Mai Marie Holm Lab

Mai Marie Holm Lab

  •  Department of Biomedicine, Aarhus University    


The brain is a plastic organ that constantly changes, depending on our experiences. It forms a delicately balanced network of excitatory and inhibitory neurons. Brain-related disorders disturb these physiological mechanisms, causing pathophysiological alterations. We analyze the underlying synaptic mechanisms with the aim of mapping the dysfunctions to enable targeting of disease mechanisms.

The lab is placed at Department of Biomedicine and shares research facilities with associate professor Morten Skovgaard Jensen who is a key collaborator on the projects. Furthermore, we are engaged in collaborations with DANDRITE, PROMEMO, TNU and other national and international partners.

We take advantage of transgenic animal models and combine these with pharmacological tools. We prepare thin brain sections for electrophysiological studies such as extracellular field recordings or patch-clamp analysis. Here we can tightly control the experimental conditions, apply pharmacological tools and precisely stimulate network activity, while concurrently analyzing the neuronal response and properties. Ultimately, our studies may help future patients suffering from brain-related disorders.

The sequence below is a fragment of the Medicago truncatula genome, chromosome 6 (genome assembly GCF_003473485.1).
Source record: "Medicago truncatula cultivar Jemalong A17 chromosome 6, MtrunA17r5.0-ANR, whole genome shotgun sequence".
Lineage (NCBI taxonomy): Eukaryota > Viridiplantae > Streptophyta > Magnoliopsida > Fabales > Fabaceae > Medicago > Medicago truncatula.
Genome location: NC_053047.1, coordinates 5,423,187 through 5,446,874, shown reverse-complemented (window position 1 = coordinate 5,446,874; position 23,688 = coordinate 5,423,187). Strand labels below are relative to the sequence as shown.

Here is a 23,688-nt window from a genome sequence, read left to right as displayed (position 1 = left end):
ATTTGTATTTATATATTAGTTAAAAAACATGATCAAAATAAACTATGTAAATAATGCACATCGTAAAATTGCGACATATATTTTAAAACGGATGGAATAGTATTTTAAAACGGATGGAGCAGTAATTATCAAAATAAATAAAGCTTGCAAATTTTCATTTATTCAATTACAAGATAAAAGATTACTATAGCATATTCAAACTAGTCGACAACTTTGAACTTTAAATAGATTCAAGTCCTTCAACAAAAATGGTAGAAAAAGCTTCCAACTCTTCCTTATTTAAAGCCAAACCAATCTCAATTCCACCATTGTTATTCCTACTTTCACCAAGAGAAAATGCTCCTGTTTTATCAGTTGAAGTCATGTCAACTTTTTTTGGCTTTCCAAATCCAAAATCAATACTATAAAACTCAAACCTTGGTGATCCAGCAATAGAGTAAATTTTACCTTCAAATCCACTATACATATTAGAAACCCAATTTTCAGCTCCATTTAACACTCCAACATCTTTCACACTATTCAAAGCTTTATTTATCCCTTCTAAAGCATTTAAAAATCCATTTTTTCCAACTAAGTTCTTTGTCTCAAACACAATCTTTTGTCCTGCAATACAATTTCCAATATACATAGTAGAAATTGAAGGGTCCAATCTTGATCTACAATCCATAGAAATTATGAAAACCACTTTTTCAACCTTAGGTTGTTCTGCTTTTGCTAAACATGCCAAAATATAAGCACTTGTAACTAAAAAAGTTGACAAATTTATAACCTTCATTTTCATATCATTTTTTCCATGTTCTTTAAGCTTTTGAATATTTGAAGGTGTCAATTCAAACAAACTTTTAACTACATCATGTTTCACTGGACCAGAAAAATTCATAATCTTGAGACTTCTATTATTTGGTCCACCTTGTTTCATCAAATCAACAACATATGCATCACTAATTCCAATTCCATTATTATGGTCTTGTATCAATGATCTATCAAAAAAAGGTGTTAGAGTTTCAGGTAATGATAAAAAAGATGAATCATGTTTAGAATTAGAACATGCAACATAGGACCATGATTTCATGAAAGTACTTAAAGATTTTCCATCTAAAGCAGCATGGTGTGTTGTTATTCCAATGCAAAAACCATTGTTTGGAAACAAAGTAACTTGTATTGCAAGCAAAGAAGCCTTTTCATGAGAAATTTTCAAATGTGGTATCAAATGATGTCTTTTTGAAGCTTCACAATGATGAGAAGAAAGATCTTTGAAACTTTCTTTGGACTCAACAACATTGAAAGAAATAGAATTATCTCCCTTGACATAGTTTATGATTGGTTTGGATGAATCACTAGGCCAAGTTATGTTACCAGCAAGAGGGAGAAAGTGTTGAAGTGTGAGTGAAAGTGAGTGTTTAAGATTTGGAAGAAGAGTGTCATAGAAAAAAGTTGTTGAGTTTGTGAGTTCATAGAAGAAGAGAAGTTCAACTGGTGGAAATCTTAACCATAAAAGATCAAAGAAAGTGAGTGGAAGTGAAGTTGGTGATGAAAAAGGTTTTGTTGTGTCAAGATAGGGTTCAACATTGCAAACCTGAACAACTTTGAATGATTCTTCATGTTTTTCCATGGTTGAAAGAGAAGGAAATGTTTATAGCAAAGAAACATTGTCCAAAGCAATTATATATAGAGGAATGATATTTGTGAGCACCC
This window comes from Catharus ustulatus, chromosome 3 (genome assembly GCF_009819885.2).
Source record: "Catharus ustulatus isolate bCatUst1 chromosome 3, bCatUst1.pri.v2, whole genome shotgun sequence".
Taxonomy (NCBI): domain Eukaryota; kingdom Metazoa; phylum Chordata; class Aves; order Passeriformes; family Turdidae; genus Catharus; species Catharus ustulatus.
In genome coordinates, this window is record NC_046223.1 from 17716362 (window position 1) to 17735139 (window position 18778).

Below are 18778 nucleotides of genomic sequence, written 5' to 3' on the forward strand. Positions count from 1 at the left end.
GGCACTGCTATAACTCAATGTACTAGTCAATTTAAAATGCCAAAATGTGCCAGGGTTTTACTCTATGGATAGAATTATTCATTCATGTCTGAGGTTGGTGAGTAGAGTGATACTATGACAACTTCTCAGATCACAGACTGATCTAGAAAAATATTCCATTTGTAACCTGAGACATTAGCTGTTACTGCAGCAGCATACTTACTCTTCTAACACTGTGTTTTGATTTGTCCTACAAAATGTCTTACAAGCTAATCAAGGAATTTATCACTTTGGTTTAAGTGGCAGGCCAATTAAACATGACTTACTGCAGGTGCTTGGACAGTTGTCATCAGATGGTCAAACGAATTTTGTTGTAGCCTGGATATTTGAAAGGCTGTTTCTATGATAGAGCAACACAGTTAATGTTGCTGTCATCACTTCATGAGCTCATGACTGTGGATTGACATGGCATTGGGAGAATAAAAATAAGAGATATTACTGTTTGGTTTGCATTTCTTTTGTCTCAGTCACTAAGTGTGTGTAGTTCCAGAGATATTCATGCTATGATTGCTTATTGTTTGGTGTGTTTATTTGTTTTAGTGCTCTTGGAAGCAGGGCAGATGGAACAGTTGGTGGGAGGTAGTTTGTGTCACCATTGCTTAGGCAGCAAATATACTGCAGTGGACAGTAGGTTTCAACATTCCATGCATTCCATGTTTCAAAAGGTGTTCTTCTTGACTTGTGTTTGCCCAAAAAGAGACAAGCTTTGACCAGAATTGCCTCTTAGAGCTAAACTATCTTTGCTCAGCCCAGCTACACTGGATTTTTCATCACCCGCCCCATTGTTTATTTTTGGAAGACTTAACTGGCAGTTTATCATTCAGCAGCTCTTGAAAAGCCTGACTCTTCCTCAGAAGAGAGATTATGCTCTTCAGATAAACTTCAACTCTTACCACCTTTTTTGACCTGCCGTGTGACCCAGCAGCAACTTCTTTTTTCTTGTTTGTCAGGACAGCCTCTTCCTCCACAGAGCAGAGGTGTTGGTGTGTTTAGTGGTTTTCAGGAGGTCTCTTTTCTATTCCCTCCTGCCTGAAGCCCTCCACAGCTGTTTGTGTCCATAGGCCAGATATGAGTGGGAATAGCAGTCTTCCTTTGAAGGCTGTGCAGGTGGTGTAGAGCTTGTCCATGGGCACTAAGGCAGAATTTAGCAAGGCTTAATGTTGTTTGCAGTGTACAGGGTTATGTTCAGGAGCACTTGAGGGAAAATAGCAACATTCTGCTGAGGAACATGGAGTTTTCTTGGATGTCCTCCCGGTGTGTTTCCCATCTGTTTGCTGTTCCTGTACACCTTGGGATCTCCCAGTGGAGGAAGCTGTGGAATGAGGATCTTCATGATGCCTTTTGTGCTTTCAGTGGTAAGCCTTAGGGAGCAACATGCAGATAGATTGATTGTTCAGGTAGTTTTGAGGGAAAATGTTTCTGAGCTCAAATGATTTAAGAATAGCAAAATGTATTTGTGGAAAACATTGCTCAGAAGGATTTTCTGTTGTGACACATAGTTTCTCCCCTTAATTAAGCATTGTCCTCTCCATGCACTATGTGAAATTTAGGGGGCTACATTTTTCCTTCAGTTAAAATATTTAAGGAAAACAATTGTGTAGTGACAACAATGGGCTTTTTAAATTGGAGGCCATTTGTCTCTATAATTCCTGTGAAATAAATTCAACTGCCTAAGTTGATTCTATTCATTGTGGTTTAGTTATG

Research focus

  • Hippocampal functionality in health and disease
  • Allosteric modulation of AMPA receptors in native synapses
  • Astrocytic modulation of synaptic transmission and plasticity
  • Excitatory-inhibitory imbalances in ALS models
  • Migraine as a disorder of impaired plasticity
  • Depression and the GABAergic system
  • Rodent models of brain disorders


  • Analysis of long-term synaptic plasticity (LTP and LTD)
  • Short-term plasticity and vesicular dynamics
  • Mechanistic studies of compounds targeting neuronal receptors and channels
  • Applications of neuropharmacological tools to dissect brain mechanisms
  • Analysis of excitatory and inhibitory neurotransmission in brain slices
  • Extracellular field recordings of hippocampal synapses
  • Patch-clamp electrophysiology
  • Preparation of acute rodent brain slices for in vitro analysis